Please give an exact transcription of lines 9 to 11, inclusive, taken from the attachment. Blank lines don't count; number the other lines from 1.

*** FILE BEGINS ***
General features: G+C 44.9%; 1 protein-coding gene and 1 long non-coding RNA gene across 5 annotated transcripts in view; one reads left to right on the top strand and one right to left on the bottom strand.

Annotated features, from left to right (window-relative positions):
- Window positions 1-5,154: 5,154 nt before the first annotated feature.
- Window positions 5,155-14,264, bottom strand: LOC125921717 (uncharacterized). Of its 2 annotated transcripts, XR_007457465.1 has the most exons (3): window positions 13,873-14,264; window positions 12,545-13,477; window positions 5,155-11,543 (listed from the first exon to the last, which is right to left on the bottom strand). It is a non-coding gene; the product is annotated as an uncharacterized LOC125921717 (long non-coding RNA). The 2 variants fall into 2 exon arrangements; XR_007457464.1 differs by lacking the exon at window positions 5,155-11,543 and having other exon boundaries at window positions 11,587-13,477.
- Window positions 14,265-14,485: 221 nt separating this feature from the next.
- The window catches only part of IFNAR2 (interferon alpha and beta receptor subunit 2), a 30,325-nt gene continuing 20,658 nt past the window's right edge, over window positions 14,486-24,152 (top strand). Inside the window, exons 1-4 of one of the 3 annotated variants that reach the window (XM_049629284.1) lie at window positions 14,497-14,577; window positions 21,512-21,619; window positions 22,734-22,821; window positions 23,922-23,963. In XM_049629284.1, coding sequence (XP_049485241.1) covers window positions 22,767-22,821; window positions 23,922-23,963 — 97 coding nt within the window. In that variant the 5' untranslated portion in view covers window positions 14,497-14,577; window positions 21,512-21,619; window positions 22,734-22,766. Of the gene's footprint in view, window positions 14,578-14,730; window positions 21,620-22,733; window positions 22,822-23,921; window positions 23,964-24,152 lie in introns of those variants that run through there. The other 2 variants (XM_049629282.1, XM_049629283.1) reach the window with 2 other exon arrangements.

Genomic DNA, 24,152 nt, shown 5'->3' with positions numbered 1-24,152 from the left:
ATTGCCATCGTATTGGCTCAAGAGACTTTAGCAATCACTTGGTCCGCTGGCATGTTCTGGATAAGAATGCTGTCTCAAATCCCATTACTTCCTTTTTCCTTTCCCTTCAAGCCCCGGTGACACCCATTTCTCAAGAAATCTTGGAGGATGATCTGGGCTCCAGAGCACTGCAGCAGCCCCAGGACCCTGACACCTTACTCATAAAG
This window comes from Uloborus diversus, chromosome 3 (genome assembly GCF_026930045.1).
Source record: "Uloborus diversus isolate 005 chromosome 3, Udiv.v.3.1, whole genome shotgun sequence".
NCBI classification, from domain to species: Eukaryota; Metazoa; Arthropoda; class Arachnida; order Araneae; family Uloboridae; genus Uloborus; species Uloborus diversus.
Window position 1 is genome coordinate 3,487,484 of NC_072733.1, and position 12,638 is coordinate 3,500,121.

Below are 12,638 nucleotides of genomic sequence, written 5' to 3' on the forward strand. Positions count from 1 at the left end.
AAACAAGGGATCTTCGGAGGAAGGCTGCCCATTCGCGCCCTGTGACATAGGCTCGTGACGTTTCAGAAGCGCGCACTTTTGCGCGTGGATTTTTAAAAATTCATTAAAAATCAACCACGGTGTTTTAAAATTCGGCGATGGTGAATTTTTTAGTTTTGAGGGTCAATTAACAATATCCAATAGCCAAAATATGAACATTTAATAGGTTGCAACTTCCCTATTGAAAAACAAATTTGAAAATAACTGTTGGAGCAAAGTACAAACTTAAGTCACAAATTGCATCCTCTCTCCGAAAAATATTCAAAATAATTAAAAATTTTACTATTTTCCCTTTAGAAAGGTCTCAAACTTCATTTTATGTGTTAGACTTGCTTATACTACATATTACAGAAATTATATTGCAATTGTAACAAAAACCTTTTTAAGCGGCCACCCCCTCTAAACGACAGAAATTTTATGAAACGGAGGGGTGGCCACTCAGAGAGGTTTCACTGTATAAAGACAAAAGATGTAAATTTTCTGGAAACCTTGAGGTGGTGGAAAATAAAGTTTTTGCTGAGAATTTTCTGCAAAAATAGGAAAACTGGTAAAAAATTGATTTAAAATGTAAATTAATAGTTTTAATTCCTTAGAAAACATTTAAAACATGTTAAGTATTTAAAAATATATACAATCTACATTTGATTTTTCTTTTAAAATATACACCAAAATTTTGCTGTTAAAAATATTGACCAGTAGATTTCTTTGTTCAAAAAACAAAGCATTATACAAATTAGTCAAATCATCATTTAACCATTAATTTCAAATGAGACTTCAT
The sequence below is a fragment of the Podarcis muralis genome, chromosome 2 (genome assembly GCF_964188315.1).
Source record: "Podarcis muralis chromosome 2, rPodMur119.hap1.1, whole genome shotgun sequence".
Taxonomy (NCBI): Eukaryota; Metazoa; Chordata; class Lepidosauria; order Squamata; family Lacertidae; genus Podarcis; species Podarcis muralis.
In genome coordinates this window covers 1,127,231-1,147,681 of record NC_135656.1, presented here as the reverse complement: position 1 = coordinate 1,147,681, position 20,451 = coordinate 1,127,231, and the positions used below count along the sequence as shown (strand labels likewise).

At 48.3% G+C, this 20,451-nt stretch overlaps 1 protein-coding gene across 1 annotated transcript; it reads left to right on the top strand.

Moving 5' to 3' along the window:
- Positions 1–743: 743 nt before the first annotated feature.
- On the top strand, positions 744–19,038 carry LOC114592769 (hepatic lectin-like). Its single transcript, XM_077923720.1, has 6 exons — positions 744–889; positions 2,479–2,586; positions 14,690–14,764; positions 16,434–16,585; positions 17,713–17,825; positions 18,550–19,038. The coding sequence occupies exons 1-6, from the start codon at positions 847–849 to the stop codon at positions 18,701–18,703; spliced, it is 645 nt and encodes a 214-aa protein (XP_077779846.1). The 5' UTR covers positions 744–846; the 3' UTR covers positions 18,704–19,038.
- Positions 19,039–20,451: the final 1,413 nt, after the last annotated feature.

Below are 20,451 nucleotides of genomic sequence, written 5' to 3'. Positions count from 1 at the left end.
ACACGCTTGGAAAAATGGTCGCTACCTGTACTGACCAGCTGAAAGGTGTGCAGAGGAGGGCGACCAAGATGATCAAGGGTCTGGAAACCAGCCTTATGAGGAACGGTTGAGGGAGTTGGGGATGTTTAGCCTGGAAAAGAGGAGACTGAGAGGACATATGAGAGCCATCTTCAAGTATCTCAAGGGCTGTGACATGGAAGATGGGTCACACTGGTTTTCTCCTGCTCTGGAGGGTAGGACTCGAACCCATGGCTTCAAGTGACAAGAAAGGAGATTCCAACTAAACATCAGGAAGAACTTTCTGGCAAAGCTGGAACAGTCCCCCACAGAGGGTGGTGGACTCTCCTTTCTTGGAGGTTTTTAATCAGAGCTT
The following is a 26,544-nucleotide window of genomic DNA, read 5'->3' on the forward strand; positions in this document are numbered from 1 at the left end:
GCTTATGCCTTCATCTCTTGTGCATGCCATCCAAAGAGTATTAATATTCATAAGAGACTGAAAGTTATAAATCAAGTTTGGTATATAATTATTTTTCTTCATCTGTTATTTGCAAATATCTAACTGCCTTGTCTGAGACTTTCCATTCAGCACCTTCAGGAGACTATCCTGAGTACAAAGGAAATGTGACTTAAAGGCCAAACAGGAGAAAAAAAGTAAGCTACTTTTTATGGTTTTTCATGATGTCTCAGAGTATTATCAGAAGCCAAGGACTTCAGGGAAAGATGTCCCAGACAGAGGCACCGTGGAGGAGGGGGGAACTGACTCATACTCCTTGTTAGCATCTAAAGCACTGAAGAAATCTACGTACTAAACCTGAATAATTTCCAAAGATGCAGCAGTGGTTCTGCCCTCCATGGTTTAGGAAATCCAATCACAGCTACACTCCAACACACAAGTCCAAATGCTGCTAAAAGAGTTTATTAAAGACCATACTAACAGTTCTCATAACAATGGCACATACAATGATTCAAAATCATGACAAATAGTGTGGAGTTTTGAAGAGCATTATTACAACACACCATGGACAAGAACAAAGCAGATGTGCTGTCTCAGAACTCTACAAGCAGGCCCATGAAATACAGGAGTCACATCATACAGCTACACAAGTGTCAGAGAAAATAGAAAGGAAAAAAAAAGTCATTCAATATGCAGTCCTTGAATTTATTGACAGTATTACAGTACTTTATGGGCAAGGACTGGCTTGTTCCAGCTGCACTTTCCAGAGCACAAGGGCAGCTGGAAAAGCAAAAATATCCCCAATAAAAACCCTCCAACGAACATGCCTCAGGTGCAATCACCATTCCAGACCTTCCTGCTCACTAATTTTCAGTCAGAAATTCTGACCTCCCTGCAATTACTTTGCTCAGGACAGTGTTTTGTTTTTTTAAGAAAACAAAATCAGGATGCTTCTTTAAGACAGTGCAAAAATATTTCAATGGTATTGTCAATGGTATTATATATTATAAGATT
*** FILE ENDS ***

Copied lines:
This window comes from Uloborus diversus, chromosome 3 (genome assembly GCF_026930045.1).
Source record: "Uloborus diversus isolate 005 chromosome 3, Udiv.v.3.1, whole genome shotgun sequence".
NCBI classification, from domain to species: Eukaryota; Metazoa; Arthropoda; class Arachnida; order Araneae; family Uloboridae; genus Uloborus; species Uloborus diversus.